Northwestern University Feinberg School of Medicine

Center for Translational Metabolism and Health

About Nutrition & Health

With support from the AHA Strategically Focused Disparities Research Netowrk, CTMH investigators are working to determine how lack of access to food options low in dietary phosphates impact health and contribute to disease. We hypothesize that large amounts of phosphate-based additives, consumed through processed foods, contribute to heart failure (HF) and advanced chronic kidney disease (CKD), and that these risks are brought about by elevated levels of fibroblast growth factor 23 (FGF23) that contribute mechanistically to pathological cardiac remodeling and kidney injury.

Food Deserts and Public Health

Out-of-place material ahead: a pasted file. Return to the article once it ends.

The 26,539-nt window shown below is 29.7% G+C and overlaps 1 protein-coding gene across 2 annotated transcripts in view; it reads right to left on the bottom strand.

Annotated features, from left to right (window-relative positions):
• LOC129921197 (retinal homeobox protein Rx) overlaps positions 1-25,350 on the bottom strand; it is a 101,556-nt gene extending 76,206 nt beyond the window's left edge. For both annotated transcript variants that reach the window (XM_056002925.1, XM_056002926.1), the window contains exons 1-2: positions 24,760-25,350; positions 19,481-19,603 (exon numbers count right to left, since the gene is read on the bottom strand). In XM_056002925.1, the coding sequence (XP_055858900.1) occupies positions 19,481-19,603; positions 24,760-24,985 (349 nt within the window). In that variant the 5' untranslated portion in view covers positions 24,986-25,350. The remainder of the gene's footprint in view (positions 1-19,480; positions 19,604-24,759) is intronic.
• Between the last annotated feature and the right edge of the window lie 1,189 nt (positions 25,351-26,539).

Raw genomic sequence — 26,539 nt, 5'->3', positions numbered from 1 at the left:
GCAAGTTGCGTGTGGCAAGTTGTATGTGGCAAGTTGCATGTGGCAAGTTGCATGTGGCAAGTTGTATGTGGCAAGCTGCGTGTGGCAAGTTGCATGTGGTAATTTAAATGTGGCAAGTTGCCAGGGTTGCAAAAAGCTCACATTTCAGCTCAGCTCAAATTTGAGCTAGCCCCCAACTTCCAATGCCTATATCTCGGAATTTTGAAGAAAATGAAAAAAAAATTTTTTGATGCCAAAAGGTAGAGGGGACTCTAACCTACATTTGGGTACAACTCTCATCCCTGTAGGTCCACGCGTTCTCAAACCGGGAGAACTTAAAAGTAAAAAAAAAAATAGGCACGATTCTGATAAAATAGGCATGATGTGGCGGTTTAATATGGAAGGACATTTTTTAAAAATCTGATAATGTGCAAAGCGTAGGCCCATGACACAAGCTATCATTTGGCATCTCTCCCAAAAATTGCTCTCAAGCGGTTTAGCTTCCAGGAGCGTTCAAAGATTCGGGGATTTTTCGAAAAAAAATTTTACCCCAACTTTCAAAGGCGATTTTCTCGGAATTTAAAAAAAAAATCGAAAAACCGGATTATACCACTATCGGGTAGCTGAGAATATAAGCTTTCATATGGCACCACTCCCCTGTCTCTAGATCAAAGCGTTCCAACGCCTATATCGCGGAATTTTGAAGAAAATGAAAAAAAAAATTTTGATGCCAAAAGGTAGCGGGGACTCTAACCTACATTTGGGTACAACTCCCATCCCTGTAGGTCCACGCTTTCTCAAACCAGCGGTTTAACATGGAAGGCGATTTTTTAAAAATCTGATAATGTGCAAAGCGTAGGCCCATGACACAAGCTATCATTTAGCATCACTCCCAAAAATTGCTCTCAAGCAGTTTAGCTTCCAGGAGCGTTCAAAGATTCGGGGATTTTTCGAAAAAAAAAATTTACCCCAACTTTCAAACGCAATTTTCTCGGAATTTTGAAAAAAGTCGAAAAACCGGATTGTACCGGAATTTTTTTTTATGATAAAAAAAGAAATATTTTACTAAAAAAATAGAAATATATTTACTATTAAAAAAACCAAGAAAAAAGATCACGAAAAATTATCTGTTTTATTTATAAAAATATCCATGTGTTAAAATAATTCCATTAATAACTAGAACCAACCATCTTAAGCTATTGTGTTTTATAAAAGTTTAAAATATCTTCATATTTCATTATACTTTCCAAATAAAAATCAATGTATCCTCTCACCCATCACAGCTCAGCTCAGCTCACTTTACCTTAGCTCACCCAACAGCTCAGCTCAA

Food deserts are defined by the U.S. Department of Agriculture as “urban neighborhoods and rural towns without ready access to fresh, healthy, and affordable food. Instead of supermarkets and grocery stores, these communities may have no food access or are served only by fast food restaurants and convenience stores that offer few healthy, affordable food options.”  A lack of accessible and affordable fresh options leads to the disproportionate consumption of processed foods among populations who are economically disadvantaged.  Our center contends that this is at the core of the disparately high risks of HF and CKD among these populations.

Phosphates, FGF23 and Health

Our current work proposes that elevated FGF23 is a novel and modifiable molecular mediator of disparities in cardiovascular disease (CVD) and CKD. This focus was developed through:

Phosphates in the News

Interested in learning more about phosphates, nutrition, and their impacts on health? Follow along with our research efforts by visiting the links below.

News: AHA Strategically Focused Disparities Research Network

July 2015, Is Phosphate the Next Sodium?

August 2015, Connecting the Dots Between Phosphate and Heart Disease

March 2016, Phosphates, Common Food Additive, Raise New Health Concerns